PHILADELPHIA, PENN. — Dana Tillou, a lifelong Buffalo, N.Y., dealer known primarily for pre-1940 American and British art, recalled the year that his older brother, Peter, then 20, arrived home from college in a 1932 Packard with a 6-foot-tall folk art carving of Abe Lincoln that he soon sold to curator Mary Black for the Abby Aldrich Rockefeller Folk Art Center at Colonial Williamsburg. It was the beginning, or close to it, of the never ordinary, often flamboyant career of Peter H. Tillou, who on April 13 received the antiques industry’s highest honor when the Antiques Dealers Association of America (ADA) presented Tillou with its Award of Merit.
A crowd of well-wishers gathered Saturday evening, April 13, at the Philadelphia Convention Center to fete Tillou, a Litchfield, Conn., dealer who has operated galleries in London and New York, advised celebrity clients such as Andy Williams and Teresa Heinz Kerry, built major collections and championed unheralded art and artists.
“He has inspired others with the love of art and antiques. He stands alone as an original,” said ADA President Judith Livingston Loto, introducing the speakers.
“This is going to be a fun evening. I don’t think many of us know the full extent of what this man has accomplished in his life,” said the master of ceremonies, James Kilvington. The Dover, Del., dealer and Philadelphia Antiques Show exhibitor noted that he and Tillou were drawn close by their mutual friendship with Charles A. Sterling, a Haverford, Penn., dealer who, like Tillou, wintered in Sanibel, Fla. When Sterling died in 2008, Tillou eulogized his friend as a “brilliant and eclectic generalist,” an accolade frequently bestowed on Tillou himself.
“I’ve known Peter for 76 years, which gives you an idea of my age,” said Dana Tillou, taking the podium. The dealer recalled their upstate New York upbringing, acknowledging the contributions of their mother, an artist, and father, an attorney.
“They gave us free reign,” said Dana. “At the age of 8 Peter collected coins. At 13 he began taking the trolley downtown, spending time in pawn shops in some of Buffalo’s dicier neighborhoods. I don’t think Peter attended many classes in college. He had so many interests and the auction barns kept him busy.” When Peter sold the Abe Lincoln figure to Mary Black, “it was the quickest sale a dealer ever made to a museum,” said Dana, drawing laughter from the knowing audience of mostly dealers and collectors.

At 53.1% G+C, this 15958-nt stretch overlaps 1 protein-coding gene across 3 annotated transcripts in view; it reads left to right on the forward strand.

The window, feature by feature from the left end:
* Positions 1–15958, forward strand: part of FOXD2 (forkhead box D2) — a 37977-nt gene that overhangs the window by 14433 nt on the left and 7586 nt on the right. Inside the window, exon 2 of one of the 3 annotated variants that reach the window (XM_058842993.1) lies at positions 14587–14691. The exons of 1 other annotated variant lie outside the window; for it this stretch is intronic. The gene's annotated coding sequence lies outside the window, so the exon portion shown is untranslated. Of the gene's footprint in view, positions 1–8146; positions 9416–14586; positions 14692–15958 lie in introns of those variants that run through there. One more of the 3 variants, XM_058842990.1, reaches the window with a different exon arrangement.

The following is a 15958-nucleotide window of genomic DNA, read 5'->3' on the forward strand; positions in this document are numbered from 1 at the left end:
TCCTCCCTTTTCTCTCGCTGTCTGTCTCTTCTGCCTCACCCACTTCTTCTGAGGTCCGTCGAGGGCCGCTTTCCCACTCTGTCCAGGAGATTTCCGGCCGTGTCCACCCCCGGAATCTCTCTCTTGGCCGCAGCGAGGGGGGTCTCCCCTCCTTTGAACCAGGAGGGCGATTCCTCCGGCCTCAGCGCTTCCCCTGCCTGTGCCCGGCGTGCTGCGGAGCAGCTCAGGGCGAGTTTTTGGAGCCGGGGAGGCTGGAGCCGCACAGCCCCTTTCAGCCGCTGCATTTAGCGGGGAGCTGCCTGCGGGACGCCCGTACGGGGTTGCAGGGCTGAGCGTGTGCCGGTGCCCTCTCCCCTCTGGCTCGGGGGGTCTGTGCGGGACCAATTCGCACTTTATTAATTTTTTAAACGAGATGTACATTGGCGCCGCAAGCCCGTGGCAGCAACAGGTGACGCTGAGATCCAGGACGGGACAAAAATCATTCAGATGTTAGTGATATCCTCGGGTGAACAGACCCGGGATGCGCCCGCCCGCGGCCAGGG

“He is a collector, scholar and dealer who is courteous, modest and generous. His taste is eclectic and he hates to sell. He is quick to assess quality and, once he does, quick to buy,” said Dana, summing up.
Peter Tillou rose to prominence in the 1970s as an authority in American folk art, a reputation reinforced by two catalogs, Nineteenth-Century Folk Painting: Our Spirited National Heritage. Works of Art from the Collection of Mr. and Mrs. Peter Tillou by Peter Tillou and Paul Rovetti, 1973 and Where Liberty Dwells: 19th-Century Art by the American People. Works of Art from the Collection of Mr. and Mrs. Peter Tillou by Peter Tillou and Robert P. Buck Jr, 1976. He returned to his early love, self-taught art, in 2010 when he began promoting Winfred Rembert, an African American artist whose exuberant paintings on tooled leather record his hardscrabble upbringing in rural Georgia, his participation in the Civil Rights Movement and seven years in prison, where he worked on a chain gang.
“To call Peter eclectic doesn’t describe. He has vast passion for all forms of objects. I first met him in the 1960s and my wife and I later knew him in London,” said Manhattan dealer Warren Adelson, reciting the sequence of events that led to Rembert’s first show at Adelson Galleries and to the documentary film All Me: The Life and Times of Winfred Rembert.
“I have never been to an event like this before, but I can say that it could not be for a better person. Everything he promised me he has done,” said guest speaker Rembert, describing how Tillou bought his work and promised to make him famous. When the bank threatened to foreclose on Rembert’s house, Tillou helped the artist negotiate a settlement and wrote a $20,000 check to close the deal. After making their initial presentation, Rembert and his wife returned to the podium to sing “Amazing Grace.” The spiritual is also the name of a traveling exhibition of Rembert’s work organized by the Hudson River Museum.
The final speaker, Bryn Mawr, Penn., physician Chalmers “Chum” Cornelius, offered a private view of his friend, who he described as a family man.
“Peter is great man in that he can inspire others to carry out their day. His personality is the reason he has had success. He is one of the greatest spokesmen for your profession,” said Cornelius.
Accepting the carved mahogany finial that is the ADA’s trophy, Tillou said, “It is so important to me that dealers respect one another and join in long friendships. I want to thank the ADA, the people I’ve sold to who have told me how much joy they get from these objects, all the dealers who have been in my life, the interesting speakers, my family and especially my mother and father.”
Dates for the 2014 Philadelphia Antiques Show are set for April 25–29. Word has it that the ADA may have already identified next year’s award winner, so stay tuned.